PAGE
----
No Child Left Behind? Iraqi Edition

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Yesterday’s Jordan Times adds another whopper to the myriad of bad news coming out of Iraq. Apparently, few of the estimated 172,000 to 230,000 school-aged Iraq War refugees living Jordan are enrolled in school. Those children, many of whom are from middle class Iraqi families, lack the proper residency status to qualify for public school, and their families lack the finances to enroll their children in private institutions. As a result, over a hundred thousand Iraqi children have been out of school for as many as 4 years now–and that’s just counting those in Jordan. Musa Shteiwi, a sociology professor at the University of Jordan notes:

“Violating children’s rights to an education can have short- and long-term effects on their chances in life. They could turn to other things like begging, illegal employment and leading delinquent lives,” Shteiwi told The Jordan Times.

The sociologist, who is director of the Jordan Centre for Social Research, added that the long term impact on Jordanian society may not be significant if the Iraqis are no longer here in a few years, but a short term impact is imminent and would add to social problems in the Kingdom.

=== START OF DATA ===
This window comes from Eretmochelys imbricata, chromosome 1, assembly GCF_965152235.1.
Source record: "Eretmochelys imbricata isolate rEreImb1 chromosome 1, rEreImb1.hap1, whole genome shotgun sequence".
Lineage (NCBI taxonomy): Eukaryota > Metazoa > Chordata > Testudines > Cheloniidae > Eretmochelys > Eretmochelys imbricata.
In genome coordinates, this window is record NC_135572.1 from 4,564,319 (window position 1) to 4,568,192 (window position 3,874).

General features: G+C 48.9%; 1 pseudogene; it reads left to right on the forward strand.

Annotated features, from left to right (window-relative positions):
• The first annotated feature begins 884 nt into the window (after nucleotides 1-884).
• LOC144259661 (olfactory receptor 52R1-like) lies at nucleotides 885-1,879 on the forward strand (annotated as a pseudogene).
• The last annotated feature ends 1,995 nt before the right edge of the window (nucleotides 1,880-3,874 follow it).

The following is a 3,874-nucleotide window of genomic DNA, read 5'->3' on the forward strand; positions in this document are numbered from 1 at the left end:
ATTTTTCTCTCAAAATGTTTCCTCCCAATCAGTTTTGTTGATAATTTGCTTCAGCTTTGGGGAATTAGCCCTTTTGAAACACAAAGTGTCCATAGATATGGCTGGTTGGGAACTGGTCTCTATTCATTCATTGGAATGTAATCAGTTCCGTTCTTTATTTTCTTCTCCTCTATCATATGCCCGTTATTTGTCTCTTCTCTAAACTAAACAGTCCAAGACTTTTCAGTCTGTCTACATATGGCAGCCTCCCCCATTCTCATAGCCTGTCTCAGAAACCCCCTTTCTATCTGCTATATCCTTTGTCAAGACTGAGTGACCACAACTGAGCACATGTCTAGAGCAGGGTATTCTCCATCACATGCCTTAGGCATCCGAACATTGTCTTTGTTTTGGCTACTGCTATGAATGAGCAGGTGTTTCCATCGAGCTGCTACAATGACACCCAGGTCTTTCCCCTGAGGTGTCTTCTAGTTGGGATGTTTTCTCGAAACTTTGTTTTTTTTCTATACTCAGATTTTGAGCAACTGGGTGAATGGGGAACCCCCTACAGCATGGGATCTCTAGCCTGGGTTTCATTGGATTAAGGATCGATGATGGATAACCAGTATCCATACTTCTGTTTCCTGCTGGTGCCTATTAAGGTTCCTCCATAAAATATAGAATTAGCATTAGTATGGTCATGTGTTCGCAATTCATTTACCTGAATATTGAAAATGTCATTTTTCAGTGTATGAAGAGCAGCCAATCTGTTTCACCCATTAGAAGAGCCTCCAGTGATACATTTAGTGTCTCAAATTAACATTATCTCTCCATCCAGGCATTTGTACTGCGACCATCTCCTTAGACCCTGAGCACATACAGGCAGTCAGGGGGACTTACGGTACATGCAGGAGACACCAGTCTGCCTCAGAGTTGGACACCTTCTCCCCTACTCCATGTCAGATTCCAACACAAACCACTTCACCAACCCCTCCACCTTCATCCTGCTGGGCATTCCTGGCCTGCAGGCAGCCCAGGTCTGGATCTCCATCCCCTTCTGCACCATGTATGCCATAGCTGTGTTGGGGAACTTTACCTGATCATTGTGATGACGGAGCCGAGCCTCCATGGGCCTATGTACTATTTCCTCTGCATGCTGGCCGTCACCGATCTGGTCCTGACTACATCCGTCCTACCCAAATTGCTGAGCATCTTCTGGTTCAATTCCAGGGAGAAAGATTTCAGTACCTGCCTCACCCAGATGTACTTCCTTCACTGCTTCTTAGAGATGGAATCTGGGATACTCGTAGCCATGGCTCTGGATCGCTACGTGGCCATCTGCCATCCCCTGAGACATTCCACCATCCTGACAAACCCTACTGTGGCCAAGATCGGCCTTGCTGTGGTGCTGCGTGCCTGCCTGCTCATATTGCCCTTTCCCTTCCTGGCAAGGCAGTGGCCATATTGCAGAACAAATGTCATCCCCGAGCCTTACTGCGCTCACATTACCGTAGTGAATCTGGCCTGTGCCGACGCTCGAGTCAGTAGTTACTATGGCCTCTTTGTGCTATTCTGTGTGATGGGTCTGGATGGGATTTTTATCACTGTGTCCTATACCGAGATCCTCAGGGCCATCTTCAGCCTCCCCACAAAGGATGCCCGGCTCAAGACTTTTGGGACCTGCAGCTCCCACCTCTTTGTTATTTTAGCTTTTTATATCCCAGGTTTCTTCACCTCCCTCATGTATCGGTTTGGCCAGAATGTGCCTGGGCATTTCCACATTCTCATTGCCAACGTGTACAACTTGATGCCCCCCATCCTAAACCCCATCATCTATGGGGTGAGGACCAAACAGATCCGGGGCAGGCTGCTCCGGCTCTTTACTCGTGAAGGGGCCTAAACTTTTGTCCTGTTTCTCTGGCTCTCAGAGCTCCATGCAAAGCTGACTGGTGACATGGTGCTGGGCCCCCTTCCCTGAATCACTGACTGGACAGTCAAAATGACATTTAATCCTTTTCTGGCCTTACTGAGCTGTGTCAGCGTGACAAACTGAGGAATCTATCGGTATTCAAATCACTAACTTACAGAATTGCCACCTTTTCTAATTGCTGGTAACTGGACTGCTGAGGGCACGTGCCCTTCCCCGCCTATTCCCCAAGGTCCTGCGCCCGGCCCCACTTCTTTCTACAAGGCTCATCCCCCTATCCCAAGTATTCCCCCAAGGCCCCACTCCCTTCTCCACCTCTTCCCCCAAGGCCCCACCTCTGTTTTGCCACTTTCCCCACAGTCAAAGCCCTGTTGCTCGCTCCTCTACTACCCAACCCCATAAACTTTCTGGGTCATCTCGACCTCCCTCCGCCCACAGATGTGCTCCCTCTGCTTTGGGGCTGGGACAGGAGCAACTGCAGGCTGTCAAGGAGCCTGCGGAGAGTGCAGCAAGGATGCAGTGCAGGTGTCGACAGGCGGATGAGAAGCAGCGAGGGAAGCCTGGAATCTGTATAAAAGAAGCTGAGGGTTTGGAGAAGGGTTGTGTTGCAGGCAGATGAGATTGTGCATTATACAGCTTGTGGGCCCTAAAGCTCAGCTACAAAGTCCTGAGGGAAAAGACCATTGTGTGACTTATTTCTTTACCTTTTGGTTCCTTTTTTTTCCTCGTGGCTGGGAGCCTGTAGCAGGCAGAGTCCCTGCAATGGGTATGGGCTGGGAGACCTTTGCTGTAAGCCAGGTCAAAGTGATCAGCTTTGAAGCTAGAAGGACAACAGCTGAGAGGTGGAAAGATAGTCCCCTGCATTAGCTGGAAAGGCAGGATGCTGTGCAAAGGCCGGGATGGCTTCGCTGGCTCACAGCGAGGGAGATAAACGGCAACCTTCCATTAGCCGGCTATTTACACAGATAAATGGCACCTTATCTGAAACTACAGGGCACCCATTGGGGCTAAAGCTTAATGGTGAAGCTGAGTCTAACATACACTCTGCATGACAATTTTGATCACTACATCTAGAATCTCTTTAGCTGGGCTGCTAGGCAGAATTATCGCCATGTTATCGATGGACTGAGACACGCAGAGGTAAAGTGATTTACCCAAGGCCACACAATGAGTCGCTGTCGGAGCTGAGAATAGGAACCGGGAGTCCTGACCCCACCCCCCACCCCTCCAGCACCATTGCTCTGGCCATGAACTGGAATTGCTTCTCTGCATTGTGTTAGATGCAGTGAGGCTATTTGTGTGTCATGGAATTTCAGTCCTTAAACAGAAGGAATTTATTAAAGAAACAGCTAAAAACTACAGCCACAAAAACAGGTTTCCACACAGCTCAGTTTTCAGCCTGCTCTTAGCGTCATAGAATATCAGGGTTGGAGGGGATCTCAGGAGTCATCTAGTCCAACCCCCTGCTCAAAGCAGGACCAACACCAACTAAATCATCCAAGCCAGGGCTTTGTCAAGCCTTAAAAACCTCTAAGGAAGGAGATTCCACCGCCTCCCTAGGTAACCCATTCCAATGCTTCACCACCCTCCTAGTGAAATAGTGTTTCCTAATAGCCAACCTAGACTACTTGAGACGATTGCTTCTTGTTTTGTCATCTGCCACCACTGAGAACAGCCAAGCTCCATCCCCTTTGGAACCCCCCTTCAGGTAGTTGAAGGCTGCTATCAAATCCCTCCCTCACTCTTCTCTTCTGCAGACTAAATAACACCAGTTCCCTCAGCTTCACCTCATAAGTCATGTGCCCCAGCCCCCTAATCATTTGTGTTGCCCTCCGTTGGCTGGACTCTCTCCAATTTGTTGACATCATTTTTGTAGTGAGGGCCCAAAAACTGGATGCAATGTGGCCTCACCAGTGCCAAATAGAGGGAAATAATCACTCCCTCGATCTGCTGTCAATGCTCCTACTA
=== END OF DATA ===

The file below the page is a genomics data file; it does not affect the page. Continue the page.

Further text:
What about the impact on Iraqi society? An estimated 40% of educated middle class Iraqis have fled since the invasion. Who will replace them in a future (free?) Iraq?

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Corrupt leaders the world over can (and will) try to shut down the truth, but when the truth has millions of people on its side, you can't keep it down for good. And there's no more powerful or urgent argument for your support of Mother Jones' journalism right now than that. We need to raise about $450,000 to hit our online fundraising budget in these next few months, so please read more from Monika and pitch in if you can.

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